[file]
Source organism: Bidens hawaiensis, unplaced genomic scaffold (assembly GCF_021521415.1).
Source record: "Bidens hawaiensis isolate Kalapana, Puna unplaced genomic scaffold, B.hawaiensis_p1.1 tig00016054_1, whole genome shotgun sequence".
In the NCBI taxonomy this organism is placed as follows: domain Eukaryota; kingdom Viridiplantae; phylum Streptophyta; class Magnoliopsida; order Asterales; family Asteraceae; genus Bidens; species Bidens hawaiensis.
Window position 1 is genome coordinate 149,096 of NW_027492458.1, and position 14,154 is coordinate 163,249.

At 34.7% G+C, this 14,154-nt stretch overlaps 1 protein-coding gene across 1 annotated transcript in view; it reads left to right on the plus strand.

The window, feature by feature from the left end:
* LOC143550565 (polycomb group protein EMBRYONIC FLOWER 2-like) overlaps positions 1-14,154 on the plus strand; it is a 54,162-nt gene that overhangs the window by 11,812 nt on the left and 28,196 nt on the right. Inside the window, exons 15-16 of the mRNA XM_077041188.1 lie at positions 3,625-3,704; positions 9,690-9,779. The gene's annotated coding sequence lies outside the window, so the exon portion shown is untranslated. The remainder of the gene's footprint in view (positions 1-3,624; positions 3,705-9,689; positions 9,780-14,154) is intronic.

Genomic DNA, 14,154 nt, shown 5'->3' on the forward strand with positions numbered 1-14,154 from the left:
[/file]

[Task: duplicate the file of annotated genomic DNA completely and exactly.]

Source organism: Bidens hawaiensis, unplaced genomic scaffold (assembly GCF_021521415.1).
Source record: "Bidens hawaiensis isolate Kalapana, Puna unplaced genomic scaffold, B.hawaiensis_p1.1 tig00016054_1, whole genome shotgun sequence".
In the NCBI taxonomy this organism is placed as follows: domain Eukaryota; kingdom Viridiplantae; phylum Streptophyta; class Magnoliopsida; order Asterales; family Asteraceae; genus Bidens; species Bidens hawaiensis.
Window position 1 is genome coordinate 149,096 of NW_027492458.1, and position 14,154 is coordinate 163,249.

At 34.7% G+C, this 14,154-nt stretch overlaps 1 protein-coding gene across 1 annotated transcript in view; it reads left to right on the plus strand.

The window, feature by feature from the left end:
* LOC143550565 (polycomb group protein EMBRYONIC FLOWER 2-like) overlaps positions 1-14,154 on the plus strand; it is a 54,162-nt gene that overhangs the window by 11,812 nt on the left and 28,196 nt on the right. Inside the window, exons 15-16 of the mRNA XM_077041188.1 lie at positions 3,625-3,704; positions 9,690-9,779. The gene's annotated coding sequence lies outside the window, so the exon portion shown is untranslated. The remainder of the gene's footprint in view (positions 1-3,624; positions 3,705-9,689; positions 9,780-14,154) is intronic.

Genomic DNA, 14,154 nt, shown 5'->3' on the forward strand with positions numbered 1-14,154 from the left: